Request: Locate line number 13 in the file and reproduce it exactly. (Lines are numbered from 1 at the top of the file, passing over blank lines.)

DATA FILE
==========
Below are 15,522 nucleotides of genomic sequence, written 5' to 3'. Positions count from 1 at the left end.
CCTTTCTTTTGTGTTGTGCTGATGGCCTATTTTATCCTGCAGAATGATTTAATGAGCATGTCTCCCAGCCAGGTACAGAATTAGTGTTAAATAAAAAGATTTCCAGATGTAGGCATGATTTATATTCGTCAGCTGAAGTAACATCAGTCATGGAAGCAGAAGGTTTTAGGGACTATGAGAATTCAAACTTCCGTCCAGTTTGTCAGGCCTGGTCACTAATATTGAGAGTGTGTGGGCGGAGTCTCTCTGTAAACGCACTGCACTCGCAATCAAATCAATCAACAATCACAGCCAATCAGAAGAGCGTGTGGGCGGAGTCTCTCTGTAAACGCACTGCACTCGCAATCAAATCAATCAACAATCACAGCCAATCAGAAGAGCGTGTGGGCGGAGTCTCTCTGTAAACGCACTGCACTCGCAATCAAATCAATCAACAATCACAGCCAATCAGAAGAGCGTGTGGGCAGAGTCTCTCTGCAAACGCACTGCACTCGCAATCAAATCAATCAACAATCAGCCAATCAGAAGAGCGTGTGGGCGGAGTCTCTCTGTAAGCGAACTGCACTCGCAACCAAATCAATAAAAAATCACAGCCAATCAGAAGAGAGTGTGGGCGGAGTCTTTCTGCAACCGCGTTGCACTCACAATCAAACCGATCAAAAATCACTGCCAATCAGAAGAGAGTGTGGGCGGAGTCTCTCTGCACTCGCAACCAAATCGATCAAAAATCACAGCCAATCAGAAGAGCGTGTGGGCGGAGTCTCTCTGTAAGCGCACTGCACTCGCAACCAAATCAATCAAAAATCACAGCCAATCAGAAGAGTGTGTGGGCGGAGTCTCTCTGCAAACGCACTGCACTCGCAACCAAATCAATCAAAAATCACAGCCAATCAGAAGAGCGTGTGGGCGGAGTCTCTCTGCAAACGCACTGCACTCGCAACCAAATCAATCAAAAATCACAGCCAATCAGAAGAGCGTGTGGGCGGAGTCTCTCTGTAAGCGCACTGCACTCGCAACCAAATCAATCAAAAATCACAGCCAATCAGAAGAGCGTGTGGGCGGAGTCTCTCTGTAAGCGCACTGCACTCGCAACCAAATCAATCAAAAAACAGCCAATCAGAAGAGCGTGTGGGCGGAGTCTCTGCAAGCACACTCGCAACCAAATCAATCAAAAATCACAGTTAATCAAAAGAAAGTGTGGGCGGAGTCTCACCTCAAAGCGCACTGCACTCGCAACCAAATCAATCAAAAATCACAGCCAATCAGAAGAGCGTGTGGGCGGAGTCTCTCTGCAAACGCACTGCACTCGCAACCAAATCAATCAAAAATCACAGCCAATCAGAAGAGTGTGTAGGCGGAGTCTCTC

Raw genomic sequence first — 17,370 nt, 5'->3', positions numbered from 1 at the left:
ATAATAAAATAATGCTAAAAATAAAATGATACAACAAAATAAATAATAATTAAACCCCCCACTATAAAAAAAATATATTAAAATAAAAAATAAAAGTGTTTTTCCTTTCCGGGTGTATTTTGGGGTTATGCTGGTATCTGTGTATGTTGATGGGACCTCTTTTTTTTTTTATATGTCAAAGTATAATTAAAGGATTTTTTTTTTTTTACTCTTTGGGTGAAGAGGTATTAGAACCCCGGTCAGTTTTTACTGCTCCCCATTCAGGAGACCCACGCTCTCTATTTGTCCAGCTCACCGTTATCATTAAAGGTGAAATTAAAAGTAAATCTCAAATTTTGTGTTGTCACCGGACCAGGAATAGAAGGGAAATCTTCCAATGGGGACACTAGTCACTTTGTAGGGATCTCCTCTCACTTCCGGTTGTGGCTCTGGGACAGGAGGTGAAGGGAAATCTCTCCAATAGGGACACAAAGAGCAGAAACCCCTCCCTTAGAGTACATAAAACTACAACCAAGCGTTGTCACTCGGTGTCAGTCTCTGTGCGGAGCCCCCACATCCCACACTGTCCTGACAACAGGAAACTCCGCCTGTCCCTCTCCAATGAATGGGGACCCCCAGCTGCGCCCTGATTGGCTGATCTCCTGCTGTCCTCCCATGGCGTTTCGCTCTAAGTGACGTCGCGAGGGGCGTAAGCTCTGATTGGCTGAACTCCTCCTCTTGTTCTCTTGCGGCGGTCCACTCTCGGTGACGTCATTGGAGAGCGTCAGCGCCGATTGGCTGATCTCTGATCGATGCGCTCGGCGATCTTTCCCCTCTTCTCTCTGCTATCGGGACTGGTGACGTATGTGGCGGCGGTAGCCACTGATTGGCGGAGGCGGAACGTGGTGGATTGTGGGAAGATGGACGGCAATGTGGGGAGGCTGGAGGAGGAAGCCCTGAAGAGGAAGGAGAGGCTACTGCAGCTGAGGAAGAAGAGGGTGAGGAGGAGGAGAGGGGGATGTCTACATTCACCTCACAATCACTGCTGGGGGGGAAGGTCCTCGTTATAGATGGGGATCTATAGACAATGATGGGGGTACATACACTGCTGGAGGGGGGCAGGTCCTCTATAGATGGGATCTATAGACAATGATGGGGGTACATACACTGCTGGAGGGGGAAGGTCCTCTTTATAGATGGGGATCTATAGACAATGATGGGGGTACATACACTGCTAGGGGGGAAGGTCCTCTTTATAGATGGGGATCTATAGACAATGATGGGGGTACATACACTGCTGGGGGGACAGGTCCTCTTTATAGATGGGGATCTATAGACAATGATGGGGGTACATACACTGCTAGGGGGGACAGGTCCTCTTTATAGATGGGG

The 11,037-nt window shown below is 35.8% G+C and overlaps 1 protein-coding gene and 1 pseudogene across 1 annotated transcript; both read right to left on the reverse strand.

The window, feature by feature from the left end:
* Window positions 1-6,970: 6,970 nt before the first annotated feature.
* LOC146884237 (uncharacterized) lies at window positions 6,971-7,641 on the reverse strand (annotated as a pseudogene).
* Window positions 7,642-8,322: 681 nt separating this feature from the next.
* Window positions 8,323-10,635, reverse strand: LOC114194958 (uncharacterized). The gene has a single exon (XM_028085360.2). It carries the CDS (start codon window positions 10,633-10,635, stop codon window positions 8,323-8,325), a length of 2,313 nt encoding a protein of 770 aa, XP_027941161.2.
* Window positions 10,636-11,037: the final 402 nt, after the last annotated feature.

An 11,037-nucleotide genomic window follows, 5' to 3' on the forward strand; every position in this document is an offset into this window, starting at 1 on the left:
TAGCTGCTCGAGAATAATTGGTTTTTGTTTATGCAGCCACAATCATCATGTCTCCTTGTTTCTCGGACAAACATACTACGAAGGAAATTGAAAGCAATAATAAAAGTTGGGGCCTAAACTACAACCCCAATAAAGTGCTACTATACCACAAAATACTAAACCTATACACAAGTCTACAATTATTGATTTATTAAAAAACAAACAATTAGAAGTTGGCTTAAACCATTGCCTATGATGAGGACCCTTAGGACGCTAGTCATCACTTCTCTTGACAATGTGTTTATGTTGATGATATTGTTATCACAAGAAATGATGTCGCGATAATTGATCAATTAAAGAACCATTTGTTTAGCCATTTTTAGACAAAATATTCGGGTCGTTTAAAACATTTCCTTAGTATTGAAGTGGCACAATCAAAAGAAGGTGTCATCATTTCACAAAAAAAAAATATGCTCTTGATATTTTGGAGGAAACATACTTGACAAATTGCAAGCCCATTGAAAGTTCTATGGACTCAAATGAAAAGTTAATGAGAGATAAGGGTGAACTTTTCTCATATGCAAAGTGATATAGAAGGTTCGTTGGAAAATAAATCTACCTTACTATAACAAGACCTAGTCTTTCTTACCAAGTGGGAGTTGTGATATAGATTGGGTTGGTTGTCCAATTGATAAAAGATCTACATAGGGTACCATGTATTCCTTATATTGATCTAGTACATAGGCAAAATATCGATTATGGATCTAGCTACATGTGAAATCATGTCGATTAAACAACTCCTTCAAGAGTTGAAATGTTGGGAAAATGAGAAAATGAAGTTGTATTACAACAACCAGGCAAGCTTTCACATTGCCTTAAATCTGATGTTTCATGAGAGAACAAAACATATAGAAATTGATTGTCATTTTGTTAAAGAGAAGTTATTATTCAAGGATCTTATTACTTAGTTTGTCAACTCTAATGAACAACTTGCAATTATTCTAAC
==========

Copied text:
TAGCTGCTCGAGAATAATTGGTTTTTGTTTATGCAGCCACAATCATCATGTCTCCTTGTTTCTCGGACAAACATACTACGAAGGAAATTGAAAGCAATAATAAAAGTTGGGGCCTAAACTACAACCCCAATAAAGTGCTACTATACCACAAAATACTAAACCTATACACAAGTCTACAATTATTGATTTATTAAAAAACAAACAATTAGAAGTTGGCTTAAACCATTGCCTATGATGAGGACCCTTAGGACGCTAGTCATCACTTCTCTTGACAATGTGTTTATGTTGATGATATTGTTATCACAAGAAATGATGTCGCGATAATTGATCAATTAAAGAACCATTTGTTTAGCCATTTTTAGACAAAATATTCGGGTCGTTTAAAACATTTCCTTAGTATTGAAGTGGCACAATCAAAAGAAGGTGTCATCATTTCACAAAAAAAAAATATGCTCTTGATATTTTGGAGGAAACATACTTGACAAATTGCAAGCCCATTGAAAGTTCTATGGACTCAAATGAAAAGTTAATGAGAGATAAGGGTGAACTTTTCTCATATGCAAAGTGATATAGAAGGTTCGTTGGAAAATAAATCTACCTTACTATAACAAGACCTAGTCTTTCTTACCAAGTGGGAGTTGTGATATAGATTGGGTTGGTTGTCCAATTGATAAAAGATCTACATAGGGTACCATGTATTCCTTATATTGATCTAGTACATAGGCAAAATATCGATTATGGATCTAGCTACATGTGAAATCATGTCGATTAAACAACTCCTTCAAGAGTTGAAATGTTGGGAAAATGAGAAAATGAAGTTGTATTACAACAACCAGGCAAGCTTTCACATTGCCTTAAATCTGATGTTTCATGAGAGAACAAAACATATAGAAATTGATTGTCATTTTGTTAAAGAGAAGTTATTATTCAAGGATCTTATTACTTAGTTTGTCAACTCTAATGAACAACTTGCAATTATTCTAAC